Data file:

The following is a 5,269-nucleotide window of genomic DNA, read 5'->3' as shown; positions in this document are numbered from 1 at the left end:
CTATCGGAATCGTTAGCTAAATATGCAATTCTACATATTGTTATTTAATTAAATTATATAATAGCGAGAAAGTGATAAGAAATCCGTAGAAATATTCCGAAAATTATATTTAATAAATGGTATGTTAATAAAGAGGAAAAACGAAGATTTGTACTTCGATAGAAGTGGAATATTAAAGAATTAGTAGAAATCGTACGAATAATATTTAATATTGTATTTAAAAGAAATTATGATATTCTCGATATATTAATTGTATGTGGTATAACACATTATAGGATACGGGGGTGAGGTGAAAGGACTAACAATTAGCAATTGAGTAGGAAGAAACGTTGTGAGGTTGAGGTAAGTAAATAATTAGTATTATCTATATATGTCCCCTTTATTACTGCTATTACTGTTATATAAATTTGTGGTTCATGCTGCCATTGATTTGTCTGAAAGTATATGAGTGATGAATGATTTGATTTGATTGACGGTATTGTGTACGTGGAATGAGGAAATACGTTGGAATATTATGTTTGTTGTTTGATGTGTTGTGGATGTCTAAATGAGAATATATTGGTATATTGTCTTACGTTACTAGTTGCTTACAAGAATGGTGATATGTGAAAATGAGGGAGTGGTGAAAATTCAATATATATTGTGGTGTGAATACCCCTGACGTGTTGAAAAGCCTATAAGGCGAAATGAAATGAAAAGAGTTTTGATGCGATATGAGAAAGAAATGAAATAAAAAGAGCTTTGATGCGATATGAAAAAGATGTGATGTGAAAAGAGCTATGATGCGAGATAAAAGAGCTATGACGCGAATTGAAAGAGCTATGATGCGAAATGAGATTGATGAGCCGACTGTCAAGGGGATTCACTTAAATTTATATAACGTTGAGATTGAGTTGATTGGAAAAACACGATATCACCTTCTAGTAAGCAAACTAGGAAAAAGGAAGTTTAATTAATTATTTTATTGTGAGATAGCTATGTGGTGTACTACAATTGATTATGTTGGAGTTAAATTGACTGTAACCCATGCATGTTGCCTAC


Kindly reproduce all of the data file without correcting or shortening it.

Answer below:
The following is a 5,269-nucleotide window of genomic DNA, read 5'->3' as shown; positions in this document are numbered from 1 at the left end:
CTATCGGAATCGTTAGCTAAATATGCAATTCTACATATTGTTATTTAATTAAATTATATAATAGCGAGAAAGTGATAAGAAATCCGTAGAAATATTCCGAAAATTATATTTAATAAATGGTATGTTAATAAAGAGGAAAAACGAAGATTTGTACTTCGATAGAAGTGGAATATTAAAGAATTAGTAGAAATCGTACGAATAATATTTAATATTGTATTTAAAAGAAATTATGATATTCTCGATATATTAATTGTATGTGGTATAACACATTATAGGATACGGGGGTGAGGTGAAAGGACTAACAATTAGCAATTGAGTAGGAAGAAACGTTGTGAGGTTGAGGTAAGTAAATAATTAGTATTATCTATATATGTCCCCTTTATTACTGCTATTACTGTTATATAAATTTGTGGTTCATGCTGCCATTGATTTGTCTGAAAGTATATGAGTGATGAATGATTTGATTTGATTGACGGTATTGTGTACGTGGAATGAGGAAATACGTTGGAATATTATGTTTGTTGTTTGATGTGTTGTGGATGTCTAAATGAGAATATATTGGTATATTGTCTTACGTTACTAGTTGCTTACAAGAATGGTGATATGTGAAAATGAGGGAGTGGTGAAAATTCAATATATATTGTGGTGTGAATACCCCTGACGTGTTGAAAAGCCTATAAGGCGAAATGAAATGAAAAGAGTTTTGATGCGATATGAGAAAGAAATGAAATAAAAAGAGCTTTGATGCGATATGAAAAAGATGTGATGTGAAAAGAGCTATGATGCGAGATAAAAGAGCTATGACGCGAATTGAAAGAGCTATGATGCGAAATGAGATTGATGAGCCGACTGTCAAGGGGATTCACTTAAATTTATATAACGTTGAGATTGAGTTGATTGGAAAAACACGATATCACCTTCTAGTAAGCAAACTAGGAAAAAGGAAGTTTAATTAATTATTTTATTGTGAGATAGCTATGTGGTGTACTACAATTGATTATGTTGGAGTTAAATTGACTGTAACCCATGCATGTTGCCTAC